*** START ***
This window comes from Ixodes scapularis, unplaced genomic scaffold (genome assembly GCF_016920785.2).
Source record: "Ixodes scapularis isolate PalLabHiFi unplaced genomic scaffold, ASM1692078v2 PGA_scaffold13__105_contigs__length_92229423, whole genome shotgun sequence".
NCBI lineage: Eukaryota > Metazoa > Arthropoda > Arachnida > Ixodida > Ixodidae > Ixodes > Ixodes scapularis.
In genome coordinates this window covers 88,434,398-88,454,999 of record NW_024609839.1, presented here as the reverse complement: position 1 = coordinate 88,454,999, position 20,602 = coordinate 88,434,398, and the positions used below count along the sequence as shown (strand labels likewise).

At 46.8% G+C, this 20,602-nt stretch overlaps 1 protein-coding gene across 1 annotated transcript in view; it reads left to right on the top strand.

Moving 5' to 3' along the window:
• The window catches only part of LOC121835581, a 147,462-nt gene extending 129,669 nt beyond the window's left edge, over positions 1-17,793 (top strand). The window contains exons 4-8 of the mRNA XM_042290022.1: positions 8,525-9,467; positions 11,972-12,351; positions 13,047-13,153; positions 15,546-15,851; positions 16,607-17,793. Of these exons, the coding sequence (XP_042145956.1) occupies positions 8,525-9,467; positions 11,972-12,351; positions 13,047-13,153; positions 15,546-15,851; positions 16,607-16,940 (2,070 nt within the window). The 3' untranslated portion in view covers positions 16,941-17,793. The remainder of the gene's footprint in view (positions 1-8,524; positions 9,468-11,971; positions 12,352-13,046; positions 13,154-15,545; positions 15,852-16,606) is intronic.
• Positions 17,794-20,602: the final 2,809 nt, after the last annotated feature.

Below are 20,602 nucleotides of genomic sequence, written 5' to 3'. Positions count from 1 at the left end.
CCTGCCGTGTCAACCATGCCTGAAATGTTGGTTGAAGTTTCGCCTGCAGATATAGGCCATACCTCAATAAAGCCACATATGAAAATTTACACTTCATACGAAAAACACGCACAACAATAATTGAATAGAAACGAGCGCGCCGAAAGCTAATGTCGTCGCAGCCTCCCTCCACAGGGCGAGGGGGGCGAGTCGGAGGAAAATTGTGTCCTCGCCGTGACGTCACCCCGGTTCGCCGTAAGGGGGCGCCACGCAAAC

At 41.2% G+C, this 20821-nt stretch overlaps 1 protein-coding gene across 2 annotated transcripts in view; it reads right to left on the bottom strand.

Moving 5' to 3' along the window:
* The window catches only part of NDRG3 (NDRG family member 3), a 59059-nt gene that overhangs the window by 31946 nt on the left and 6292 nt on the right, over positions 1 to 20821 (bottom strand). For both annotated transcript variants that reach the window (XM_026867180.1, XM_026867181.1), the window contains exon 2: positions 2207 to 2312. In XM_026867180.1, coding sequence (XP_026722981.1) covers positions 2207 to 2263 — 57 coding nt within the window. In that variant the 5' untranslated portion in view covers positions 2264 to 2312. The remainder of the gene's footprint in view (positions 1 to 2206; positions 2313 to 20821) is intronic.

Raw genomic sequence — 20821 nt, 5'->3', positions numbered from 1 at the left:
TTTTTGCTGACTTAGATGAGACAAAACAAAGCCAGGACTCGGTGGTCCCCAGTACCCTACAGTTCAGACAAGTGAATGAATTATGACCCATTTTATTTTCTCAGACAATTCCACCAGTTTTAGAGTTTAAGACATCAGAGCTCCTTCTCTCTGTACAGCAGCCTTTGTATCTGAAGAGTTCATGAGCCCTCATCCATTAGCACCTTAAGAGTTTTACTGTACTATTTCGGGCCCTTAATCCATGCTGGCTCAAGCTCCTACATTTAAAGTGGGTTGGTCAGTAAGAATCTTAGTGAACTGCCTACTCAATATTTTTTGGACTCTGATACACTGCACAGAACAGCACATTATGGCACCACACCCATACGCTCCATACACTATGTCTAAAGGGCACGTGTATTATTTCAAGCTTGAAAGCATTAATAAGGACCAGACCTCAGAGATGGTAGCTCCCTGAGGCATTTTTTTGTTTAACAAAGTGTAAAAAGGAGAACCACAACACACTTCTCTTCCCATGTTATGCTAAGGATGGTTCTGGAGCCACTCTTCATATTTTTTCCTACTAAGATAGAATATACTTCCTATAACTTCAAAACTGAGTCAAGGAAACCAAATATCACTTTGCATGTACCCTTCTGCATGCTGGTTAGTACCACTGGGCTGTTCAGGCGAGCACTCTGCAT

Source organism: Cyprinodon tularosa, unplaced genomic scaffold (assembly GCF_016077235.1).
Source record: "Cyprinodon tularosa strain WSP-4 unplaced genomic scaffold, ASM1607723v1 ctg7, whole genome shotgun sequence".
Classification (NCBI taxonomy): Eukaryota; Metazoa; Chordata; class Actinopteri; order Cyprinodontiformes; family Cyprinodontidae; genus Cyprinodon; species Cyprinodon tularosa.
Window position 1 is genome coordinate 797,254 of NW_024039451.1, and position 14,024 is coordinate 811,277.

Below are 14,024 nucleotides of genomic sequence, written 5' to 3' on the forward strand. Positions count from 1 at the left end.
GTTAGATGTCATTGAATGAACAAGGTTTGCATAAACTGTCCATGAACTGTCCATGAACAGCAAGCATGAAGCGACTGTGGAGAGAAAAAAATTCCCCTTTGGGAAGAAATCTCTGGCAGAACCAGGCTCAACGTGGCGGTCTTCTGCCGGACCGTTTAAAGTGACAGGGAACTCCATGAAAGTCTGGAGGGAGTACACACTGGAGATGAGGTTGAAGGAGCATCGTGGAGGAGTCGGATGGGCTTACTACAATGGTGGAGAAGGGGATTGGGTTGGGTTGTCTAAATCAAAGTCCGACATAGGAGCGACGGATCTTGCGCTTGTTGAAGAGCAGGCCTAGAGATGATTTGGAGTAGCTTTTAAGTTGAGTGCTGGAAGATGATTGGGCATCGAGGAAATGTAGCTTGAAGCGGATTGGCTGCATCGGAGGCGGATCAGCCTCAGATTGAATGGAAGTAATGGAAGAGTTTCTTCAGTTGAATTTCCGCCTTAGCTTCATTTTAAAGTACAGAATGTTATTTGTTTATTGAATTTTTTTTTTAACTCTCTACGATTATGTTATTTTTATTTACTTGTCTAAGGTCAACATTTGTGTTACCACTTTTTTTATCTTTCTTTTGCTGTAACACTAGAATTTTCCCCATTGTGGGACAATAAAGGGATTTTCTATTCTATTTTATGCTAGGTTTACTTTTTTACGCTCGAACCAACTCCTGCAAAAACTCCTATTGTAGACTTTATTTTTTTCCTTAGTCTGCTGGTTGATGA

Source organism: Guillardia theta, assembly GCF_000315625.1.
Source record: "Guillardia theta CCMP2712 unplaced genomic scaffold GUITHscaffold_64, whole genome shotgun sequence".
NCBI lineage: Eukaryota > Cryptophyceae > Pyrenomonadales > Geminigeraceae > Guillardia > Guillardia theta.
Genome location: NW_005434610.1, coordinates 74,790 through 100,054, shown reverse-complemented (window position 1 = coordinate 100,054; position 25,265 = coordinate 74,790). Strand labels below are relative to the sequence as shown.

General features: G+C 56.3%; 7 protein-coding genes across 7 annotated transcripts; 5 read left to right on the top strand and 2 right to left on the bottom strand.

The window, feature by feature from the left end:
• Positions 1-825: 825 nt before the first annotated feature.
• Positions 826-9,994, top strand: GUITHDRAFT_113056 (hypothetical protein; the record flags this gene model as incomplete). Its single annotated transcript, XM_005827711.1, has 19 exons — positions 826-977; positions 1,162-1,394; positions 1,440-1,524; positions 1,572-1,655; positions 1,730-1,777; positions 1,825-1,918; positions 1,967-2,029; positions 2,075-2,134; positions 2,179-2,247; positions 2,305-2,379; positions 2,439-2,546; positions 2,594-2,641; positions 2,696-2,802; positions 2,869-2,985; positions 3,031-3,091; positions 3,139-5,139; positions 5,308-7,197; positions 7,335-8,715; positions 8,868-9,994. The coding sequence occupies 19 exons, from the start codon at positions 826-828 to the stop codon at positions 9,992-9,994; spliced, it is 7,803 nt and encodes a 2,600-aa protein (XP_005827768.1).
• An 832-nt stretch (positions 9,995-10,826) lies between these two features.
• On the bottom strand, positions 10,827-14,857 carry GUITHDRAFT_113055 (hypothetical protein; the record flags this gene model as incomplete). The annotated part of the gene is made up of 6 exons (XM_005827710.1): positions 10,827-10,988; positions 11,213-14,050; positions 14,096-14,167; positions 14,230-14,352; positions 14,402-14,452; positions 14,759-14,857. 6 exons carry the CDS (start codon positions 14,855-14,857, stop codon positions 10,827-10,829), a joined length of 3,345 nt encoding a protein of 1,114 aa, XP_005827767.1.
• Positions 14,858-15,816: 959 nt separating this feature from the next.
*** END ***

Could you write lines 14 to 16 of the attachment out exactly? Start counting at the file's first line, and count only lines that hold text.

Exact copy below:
Raw genomic sequence — 20821 nt, 5'->3', positions numbered from 1 at the left:
TTTTTGCTGACTTAGATGAGACAAAACAAAGCCAGGACTCGGTGGTCCCCAGTACCCTACAGTTCAGACAAGTGAATGAATTATGACCCATTTTATTTTCTCAGACAATTCCACCAGTTTTAGAGTTTAAGACATCAGAGCTCCTTCTCTCTGTACAGCAGCCTTTGTATCTGAAGAGTTCATGAGCCCTCATCCATTAGCACCTTAAGAGTTTTACTGTACTATTTCGGGCCCTTAATCCATGCTGGCTCAAGCTCCTACATTTAAAGTGGGTTGGTCAGTAAGAATCTTAGTGAACTGCCTACTCAATATTTTTTGGACTCTGATACACTGCACAGAACAGCACATTATGGCACCACACCCATACGCTCCATACACTATGTCTAAAGGGCACGTGTATTATTTCAAGCTTGAAAGCATTAATAAGGACCAGACCTCAGAGATGGTAGCTCCCTGAGGCATTTTTTTGTTTAACAAAGTGTAAAAAGGAGAACCACAACACACTTCTCTTCCCATGTTATGCTAAGGATGGTTCTGGAGCCACTCTTCATATTTTTTCCTACTAAGATAGAATATACTTCCTATAACTTCAAAACTGAGTCAAGGAAACCAAATATCACTTTGCATGTACCCTTCTGCATGCTGGTTAGTACCACTGGGCTGTTCAGGCGAGCACTCTGCAT

Source organism: Cyprinodon tularosa, unplaced genomic scaffold (assembly GCF_016077235.1).